Sayyid Qutb in prison in Egypt, where he was executed in 1966

Religion, religion…. This is the battle cry of the feeble and the weak person who defends himself with it whenever the current threatens to sweep him away.

—Sayyid Qutb, 1938

Humanity will see no tranquility or accord, nor can peace, progress or material and spiritual advances be made, without total recourse to God.

—Sayyid Qutb, 1959

Few men have contributed so strongly to the tenor of modern political Islam as Sayyid Qutb, who died in 1966. Fastidious and shy in person, the Egyptian intellectual made an unlikely Savonarola figure. Yet his prolific writings, whose passion resonated amid the anti-imperialist ferment of the 1950s, grew increasingly strident in championing Islam as the cure to every ill of his age. Qutb’s peculiar fusion of romantic socialism with Muslim neopuritanism struck a chord that echoes loudly to this day.

Imprisoned by Egypt’s secular, army-backed regime along with thousands of fellow members of the Muslim Brotherhood, Qutb was executed in Egypt in 1966 for plotting against the state. His posthumous revenge has been long and sweet. Coming just months after Qutb was hanged, Israel’s crushing triumph in the Six-Day War dealt not only personal humiliation to his chief persecutor, President Gamal Abdel Nasser. It also discredited Nasser’s brand of Arab nationalism and strengthened those who, like Qutb, saw Egypt’s trials as divine retribution for straying from the faith.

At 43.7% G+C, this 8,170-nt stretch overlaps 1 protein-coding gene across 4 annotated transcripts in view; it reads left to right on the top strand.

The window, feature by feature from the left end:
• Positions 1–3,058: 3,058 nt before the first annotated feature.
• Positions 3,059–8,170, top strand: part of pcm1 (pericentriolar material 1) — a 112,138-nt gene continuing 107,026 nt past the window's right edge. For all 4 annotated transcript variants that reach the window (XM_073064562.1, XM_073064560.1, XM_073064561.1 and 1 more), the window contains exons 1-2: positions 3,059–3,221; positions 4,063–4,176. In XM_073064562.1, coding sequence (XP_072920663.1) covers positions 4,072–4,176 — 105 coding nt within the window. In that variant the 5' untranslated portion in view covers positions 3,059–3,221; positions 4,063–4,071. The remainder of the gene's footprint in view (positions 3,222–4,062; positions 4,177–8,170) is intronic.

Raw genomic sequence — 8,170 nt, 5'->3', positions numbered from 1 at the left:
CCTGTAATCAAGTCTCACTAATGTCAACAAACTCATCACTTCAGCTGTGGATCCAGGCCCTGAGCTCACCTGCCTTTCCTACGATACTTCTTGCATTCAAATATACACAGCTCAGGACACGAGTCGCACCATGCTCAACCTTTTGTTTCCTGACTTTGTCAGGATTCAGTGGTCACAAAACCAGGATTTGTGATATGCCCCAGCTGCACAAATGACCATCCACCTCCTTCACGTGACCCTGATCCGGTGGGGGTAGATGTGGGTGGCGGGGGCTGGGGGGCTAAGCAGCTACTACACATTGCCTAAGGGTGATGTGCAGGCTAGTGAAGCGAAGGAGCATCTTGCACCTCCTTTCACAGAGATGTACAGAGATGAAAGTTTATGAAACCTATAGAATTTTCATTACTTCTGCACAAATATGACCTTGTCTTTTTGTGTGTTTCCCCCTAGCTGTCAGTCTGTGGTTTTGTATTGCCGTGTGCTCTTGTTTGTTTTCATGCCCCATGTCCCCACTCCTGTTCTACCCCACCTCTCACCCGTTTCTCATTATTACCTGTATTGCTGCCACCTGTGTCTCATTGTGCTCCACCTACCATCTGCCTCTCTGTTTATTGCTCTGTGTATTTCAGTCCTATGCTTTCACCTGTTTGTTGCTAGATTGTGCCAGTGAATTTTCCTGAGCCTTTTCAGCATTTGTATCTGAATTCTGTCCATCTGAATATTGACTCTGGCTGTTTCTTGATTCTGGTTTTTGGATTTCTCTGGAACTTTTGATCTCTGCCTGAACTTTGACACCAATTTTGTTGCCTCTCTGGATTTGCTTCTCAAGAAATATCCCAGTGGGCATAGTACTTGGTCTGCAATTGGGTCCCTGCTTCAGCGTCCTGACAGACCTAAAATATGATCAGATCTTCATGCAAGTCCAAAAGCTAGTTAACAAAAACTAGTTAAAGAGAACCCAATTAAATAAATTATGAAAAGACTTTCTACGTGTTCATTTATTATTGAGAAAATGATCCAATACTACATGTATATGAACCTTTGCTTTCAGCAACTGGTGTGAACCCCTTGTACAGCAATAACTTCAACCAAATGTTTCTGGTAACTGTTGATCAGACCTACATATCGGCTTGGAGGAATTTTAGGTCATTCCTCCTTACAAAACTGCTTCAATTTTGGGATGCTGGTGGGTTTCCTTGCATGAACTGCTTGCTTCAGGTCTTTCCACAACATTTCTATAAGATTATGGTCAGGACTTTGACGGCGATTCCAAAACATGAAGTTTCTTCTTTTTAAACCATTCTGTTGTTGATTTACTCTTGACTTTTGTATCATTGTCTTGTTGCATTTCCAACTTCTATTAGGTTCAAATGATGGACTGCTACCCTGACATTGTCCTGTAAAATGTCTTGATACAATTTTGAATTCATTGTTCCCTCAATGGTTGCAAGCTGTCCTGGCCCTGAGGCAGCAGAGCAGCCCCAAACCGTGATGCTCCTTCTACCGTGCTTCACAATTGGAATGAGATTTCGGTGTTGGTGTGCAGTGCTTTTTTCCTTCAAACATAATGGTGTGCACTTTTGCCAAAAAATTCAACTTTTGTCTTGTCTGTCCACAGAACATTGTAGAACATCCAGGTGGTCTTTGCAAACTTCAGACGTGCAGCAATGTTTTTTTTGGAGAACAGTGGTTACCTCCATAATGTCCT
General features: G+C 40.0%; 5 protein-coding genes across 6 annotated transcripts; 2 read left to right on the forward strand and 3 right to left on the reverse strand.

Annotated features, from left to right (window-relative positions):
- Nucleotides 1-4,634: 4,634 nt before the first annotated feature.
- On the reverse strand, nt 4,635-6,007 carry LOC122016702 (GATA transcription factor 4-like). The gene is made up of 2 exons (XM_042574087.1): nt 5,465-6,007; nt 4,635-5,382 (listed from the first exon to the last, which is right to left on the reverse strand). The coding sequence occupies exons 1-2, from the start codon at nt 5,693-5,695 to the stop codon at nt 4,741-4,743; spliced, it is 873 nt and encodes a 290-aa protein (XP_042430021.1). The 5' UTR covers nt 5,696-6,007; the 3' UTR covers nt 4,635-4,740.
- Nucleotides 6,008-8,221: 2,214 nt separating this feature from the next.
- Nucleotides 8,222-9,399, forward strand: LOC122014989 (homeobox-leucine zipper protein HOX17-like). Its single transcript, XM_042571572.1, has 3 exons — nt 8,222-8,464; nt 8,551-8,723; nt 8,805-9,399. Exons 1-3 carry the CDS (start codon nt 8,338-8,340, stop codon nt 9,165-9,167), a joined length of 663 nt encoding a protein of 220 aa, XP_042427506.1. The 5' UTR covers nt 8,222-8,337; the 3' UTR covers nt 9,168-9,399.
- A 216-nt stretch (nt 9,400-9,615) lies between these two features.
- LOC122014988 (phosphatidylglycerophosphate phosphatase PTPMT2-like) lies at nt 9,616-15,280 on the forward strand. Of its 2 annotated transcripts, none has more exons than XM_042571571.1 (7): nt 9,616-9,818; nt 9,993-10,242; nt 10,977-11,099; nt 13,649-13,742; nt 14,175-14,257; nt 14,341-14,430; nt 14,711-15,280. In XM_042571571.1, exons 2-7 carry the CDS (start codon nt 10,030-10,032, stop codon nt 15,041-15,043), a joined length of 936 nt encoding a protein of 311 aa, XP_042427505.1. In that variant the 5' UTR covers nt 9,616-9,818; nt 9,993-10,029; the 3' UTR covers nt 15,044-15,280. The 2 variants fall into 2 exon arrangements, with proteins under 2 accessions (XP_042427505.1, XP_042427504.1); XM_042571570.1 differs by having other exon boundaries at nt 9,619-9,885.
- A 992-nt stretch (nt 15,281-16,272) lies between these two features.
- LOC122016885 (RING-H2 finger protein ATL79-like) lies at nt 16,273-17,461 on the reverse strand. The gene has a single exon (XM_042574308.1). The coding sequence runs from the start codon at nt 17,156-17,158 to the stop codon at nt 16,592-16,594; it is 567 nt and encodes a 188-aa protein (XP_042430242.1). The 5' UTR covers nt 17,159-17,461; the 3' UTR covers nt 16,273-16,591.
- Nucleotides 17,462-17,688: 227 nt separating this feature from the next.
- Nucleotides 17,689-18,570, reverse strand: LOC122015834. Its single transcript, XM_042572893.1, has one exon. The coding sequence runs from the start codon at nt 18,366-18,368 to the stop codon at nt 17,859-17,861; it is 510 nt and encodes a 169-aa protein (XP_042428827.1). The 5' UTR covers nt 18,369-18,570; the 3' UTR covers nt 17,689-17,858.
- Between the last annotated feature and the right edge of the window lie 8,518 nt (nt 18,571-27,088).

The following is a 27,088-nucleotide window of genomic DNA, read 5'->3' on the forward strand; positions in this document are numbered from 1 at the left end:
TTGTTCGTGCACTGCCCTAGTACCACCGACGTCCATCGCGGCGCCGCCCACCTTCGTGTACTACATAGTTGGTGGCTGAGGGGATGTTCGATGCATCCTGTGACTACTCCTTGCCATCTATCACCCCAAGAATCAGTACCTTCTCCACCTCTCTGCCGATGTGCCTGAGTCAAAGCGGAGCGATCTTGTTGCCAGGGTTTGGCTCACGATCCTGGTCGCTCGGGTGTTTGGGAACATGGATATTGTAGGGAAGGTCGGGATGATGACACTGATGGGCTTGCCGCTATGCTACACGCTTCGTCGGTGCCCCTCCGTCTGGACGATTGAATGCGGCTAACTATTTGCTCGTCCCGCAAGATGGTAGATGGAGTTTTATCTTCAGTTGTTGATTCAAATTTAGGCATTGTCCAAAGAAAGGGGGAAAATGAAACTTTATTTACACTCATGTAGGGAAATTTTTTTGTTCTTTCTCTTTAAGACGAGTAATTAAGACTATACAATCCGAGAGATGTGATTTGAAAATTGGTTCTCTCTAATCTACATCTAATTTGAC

Nasser’s successor, Anwar Sadat, freed the imprisoned Brothers in the 1970s, prompting a split among Egyptian Islamists. A quietist mainstream focused on preaching, with the aim of transforming society from within. Activist groups argued instead, following Qutb, that change would come only through the deeds and example of a revolutionary vanguard. The jihadist assassins who felled Sadat in 1981 were acting upon Qutb’s dictum that even a nominally Muslim leader could be considered fair game, should he fail to impose their own narrowly defined form of “Islamic” rule.

Three decades later, the broad Islamist fraternity rode the revolution that toppled Sadat’s successor, Hosni Mubarak, to electoral success. Now deeply embedded in society and steeled in politics by years of oppression, the Muslim Brotherhood captured both Egypt’s parliament and presidency. Within the Brotherhood itself, hard-liners who are often referred to as Qutbists had succeeded not long before in purging the group of liberal dissenters. Muhammed Badie, the Brothers’ current Supreme Guide, had known Qutb well from the time they shared in prison in the 1960s. A top lieutenant of Badia’s, Egypt’s current president, Mohamed Morsi, has described Qutb as a thinker who “liberates the mind and touches the heart,” and who offers “the real vision of Islam that we are looking for.”

Further afield, Islamist parties of varied stripes now either dominate politics or represent the main challengers in nearly every Muslim-majority country. For many of these movements Sayyid Qutb remains an inspirational figure. The Supreme Leader of the Islamic Republic of Iran, Ayatollah Ali Khamenei, himself translated several of Qutb’s books into Farsi, and revolutionary Iran commemorated his “martyrdom” on one of its first postage stamps. The current prime minister of Morocco, Abdallah Benkirane, whose party promotes a far more diluted and tolerant Islamism, has said that reading Qutb opened his eyes and changed his life.